Snapshots of Real People in Iraq | Sojourners

Snapshots of Real People in Iraq

The Cost of War

Two brothers, Jamal* and Khalid,* were arrested randomly in a raid of their neighborhood by Iraqi Special Police Forces, the Palestinian ghetto in Baghdad. They were tortured and forced to confess on a television program to acts of terror they didn't commit. Other Palestinian refugees have been dragged out of their homes and killed.

Dalia* and Sara,* two sisters, along with other members of their family, were accused of funding the resistance and were detained in Abu Ghraib for nine months. One day their brother's dead and tortured body was brought into their room and thrown on their laps.

In Fallujah, four months after the November 2004 massive U.S. attacks in which 60 percent of the buildings were destroyed - including several schools and the main hospital - the southern half of the city was complete rubble. The Musa Abdulla* family, of 26 persons, was one of hundreds of families that had been forced to return and live in a tent next to the remains of their former home.

Hundreds of Palestinian refugees living in Iraq fled to the Syrian border because of threat to their lives. Only some were allowed to go to a refugee camp in Syria. Others were not allowed into Syria - but also not allowed back into Iraq - so have been living in tents in the no-man's land in-between.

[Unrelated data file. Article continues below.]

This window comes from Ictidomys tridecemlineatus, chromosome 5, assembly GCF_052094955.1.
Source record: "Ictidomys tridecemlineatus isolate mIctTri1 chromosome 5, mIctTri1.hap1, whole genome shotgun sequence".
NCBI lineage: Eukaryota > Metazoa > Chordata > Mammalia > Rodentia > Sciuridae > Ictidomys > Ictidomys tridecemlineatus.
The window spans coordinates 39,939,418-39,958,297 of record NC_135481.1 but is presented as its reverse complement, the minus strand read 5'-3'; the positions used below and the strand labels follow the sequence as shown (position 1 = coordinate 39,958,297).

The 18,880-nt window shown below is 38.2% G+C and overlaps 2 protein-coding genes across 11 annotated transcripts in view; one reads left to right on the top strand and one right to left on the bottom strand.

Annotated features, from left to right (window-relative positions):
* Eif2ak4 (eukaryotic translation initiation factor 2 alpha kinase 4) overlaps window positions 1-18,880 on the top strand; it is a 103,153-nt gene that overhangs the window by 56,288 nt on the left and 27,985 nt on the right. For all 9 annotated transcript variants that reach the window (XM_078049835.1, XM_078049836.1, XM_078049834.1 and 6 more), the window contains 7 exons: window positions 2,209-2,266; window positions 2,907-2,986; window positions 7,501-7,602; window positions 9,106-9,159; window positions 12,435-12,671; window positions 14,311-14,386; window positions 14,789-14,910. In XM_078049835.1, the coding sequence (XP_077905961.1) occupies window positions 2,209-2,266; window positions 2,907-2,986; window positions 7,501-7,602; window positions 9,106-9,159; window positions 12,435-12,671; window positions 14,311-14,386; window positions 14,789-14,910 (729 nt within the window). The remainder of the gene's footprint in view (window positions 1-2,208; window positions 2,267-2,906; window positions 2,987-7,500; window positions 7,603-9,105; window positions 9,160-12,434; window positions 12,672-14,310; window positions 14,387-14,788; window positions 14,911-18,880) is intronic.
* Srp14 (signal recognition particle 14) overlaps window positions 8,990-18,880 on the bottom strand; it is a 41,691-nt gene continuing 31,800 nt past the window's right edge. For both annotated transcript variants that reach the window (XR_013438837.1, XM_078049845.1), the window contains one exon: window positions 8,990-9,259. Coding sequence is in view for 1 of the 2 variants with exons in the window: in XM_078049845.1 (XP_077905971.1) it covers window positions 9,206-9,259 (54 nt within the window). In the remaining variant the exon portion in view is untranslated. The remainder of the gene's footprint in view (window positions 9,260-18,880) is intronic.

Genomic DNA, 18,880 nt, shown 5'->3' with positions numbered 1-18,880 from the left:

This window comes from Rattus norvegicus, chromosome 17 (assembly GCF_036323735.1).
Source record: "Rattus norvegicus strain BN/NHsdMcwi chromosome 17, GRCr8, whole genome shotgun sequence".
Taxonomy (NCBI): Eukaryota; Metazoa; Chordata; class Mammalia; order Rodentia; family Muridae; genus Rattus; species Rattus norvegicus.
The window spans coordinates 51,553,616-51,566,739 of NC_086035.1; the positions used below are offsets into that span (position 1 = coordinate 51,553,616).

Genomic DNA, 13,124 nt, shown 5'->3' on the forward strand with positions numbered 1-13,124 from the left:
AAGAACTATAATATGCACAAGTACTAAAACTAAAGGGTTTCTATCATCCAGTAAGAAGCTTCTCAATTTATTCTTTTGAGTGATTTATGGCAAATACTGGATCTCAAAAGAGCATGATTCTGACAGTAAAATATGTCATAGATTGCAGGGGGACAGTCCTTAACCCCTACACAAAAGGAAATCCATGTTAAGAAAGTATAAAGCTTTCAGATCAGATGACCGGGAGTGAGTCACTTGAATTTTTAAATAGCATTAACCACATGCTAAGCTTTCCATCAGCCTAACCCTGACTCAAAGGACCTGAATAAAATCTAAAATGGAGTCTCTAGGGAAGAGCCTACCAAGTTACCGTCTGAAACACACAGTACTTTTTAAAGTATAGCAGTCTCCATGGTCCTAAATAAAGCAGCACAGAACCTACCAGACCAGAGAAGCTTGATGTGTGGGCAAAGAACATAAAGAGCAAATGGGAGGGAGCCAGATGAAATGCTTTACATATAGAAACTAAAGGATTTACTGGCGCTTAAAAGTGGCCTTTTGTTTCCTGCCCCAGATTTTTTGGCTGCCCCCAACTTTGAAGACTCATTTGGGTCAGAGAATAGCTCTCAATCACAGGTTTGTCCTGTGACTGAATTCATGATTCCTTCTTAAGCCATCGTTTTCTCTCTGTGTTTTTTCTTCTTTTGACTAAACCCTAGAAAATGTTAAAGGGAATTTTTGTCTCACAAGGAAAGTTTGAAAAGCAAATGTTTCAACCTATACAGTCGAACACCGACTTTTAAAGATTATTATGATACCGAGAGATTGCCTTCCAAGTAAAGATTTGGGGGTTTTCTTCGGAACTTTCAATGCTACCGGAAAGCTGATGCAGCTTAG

Six-year-old Mohammed was playing on the gate in his front yard when he was shot in the head in the cross-fire of a gun-battle between U.S. Military and resistance fighters. He lost his right eye and the right side of his face is disfigured.

When the surge started, our former neighbor, Alia,* in Baghdad told our peace team, "The increase of U.S. military forces in the city only increases the hell we are living in." A month later her youngest son was injured when a bomb blasted in our former neighborhood.

As a long-time human rights worker, Hameed helped mediate between fighting groups on the streets of his city. He made several trips with a group of Shia, Sunni, and Christians into Fallujah in 2005 to develop peaceful relationships between the different ethnic groups. In 2006 he survived an assassination attempt. He knows that at any time he could be targeted again.

* Real people and situations, but names have been changed

Peggy Gish is a fulltime worker with Christian Peacemaker Teams, which seeks to enlist the whole church in organized, nonviolent alternatives to war and places teams of trained peacemakers in regions of lethal conflict. CPT initiated a long-term presence in Iraq in October 2002. She is the author of Iraq: A Journey of Hope and Peace.